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Three Men in a Boat (Susan Elkin reviews)

Three Men in a Boat

Adapted for the Stage by Clive Francis from book by Jerome K Jerome

The Mill at Sonning

Directed by Joe Harmston

 Star rating: 4

Well we all know what happens. Three chaps, inferentially Etonians, set off along the Thames in a small boat with their dog and there are episodic encounters – humorous ones.

Clive Francis’s adaptation sits neatly on The Mill at Sonning’s big stage with Sean Cavanagh’s set providing an oval, green quasi pond on the which the “boat” can be foot paddled. None of it is fussy. There’s a lot of mime – the oars and Montmorency the dog, for example, are left to our imagination. Meanwhile, Tom Lishman’s sound design gives us bird song, watery noises, a thunderstorm and more while Mike Robertson’s lighting provides lots of atmosphere. And each time they reach a new spot on the river (including Sonning – nice touch) there’s a black and white photograph projected on to the back screen. It’s a show laden with wit, charm and deftness of touch.

James Bradshaw as George, Sean Rigby as Harris and George Watkins as K (aka Jerome K Jerome) are all effective actors. Bradshaw and Rigby in particular are very good at stepping briefly into other roles such as a very funny episode in a riverside inn when four different men claim to have landed the trout displayed in the bar. All are played by Rigby,  altering his voice, bearing and position of his striped blazer each time. They banter, josh and are wickedly superior to most other river users. It’s entitlement played for laughs and yet another comedy rooted in social class. And I liked the way Joe Harmston and his cast dug out a few innuendoes and leaned on them,. The songs are fun too. Rigby agrees to sing a “comic song” and makes a glorious mess of confusing two patter songs from HMS Pinafore and Trial by Jury. And the three of them sing the Eton Boating Song in harmony.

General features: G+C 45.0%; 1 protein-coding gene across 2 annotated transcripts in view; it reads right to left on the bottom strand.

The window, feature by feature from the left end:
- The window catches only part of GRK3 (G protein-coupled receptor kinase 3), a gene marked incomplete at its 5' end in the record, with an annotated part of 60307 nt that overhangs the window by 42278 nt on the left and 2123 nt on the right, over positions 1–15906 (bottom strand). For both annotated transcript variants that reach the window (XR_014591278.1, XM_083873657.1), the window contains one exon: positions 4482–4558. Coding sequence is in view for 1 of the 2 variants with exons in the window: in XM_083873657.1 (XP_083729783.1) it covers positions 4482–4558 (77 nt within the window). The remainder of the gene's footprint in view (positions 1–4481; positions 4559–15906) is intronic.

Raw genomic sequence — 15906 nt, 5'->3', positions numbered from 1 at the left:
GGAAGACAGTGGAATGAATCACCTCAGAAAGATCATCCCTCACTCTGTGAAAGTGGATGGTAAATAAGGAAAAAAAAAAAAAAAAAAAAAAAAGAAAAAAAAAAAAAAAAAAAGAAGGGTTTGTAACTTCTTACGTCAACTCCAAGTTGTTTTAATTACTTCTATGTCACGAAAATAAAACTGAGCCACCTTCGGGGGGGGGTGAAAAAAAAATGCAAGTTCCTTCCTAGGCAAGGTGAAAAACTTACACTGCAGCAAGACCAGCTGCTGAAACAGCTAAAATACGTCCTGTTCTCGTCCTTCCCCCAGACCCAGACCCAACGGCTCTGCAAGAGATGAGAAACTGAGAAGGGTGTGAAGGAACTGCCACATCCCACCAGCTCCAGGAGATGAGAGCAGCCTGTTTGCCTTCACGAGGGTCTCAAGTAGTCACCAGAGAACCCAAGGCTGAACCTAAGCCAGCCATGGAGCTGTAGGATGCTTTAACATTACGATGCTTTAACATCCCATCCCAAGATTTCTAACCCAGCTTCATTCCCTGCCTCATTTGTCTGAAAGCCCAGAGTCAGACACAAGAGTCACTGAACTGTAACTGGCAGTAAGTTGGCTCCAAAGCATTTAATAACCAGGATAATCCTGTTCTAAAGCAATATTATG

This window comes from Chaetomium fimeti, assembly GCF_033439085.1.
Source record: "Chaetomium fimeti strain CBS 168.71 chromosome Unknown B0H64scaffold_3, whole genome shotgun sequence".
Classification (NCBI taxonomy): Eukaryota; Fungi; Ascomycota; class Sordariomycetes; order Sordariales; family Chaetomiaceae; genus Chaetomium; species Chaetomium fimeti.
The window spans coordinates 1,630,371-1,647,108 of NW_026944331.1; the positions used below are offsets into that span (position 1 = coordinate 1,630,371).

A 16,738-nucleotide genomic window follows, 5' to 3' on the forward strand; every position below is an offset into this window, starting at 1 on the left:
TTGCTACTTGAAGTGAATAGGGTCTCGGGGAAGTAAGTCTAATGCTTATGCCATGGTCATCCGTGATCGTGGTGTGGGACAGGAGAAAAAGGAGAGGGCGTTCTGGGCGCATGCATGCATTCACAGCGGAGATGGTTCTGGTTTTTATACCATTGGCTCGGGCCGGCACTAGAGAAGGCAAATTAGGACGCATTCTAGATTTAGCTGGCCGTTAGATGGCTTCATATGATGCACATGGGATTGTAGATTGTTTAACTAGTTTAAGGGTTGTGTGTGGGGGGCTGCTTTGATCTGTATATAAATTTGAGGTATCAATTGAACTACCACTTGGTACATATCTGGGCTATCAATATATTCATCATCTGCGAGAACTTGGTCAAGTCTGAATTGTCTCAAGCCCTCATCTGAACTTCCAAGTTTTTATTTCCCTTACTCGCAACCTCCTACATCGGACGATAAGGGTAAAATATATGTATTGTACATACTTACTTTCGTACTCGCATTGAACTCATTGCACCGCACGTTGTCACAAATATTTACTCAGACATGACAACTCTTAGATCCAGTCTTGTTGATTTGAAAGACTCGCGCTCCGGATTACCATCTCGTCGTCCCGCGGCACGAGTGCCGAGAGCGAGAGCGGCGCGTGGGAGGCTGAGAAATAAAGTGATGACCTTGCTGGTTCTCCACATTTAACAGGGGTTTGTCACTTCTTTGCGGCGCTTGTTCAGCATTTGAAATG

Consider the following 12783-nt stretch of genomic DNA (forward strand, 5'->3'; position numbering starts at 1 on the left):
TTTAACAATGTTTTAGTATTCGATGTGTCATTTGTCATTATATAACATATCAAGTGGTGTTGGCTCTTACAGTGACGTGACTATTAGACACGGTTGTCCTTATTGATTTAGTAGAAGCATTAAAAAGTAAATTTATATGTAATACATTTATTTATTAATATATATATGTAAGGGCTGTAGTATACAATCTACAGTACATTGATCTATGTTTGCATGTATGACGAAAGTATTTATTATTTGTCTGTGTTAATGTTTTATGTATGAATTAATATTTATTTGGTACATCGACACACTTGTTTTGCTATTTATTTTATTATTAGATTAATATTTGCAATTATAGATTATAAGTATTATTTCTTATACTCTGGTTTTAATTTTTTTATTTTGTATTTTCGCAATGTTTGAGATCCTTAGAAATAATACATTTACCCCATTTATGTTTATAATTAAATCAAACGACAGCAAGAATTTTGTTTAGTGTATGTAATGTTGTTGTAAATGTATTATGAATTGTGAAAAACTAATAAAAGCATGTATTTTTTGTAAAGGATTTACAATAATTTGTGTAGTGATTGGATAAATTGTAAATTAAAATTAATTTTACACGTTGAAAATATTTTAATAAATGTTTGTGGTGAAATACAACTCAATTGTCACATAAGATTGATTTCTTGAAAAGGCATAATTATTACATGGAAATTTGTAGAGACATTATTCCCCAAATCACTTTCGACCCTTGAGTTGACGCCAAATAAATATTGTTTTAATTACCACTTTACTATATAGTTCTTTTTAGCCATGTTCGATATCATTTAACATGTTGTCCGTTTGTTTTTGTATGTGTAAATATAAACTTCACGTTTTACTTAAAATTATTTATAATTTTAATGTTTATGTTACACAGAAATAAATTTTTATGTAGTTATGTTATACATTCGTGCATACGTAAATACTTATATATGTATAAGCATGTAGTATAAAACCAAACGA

Enjoyably entertaining as it is, it feels lightweight – but at the very end it changes direction and finds itself a purpose which is what gained it my fourth star. Jerome K Jerome’s novel was published in 1889 but this production shunts it forward 20 years so that we’re in that hedonistic, peaceful “Edwardian summer” when young men who didn’t, apparently, need to work for a living could simply don their striped jackets and go off on a carefree boating trip. But of course that freedom and innocence didn’t last.  The world was hurtling towards 1914 after which nothing would ever be the same again. It meant that we left the theatre in a more sombre mood than I thought we would at the start of the show: bitter sweet nostalgia imaginatively done.



Author information
Susan Elkin Susan Elkin is an education journalist, author and former secondary teacher of English. She was Education and Training Editor at The Stage from 2005 - 2016
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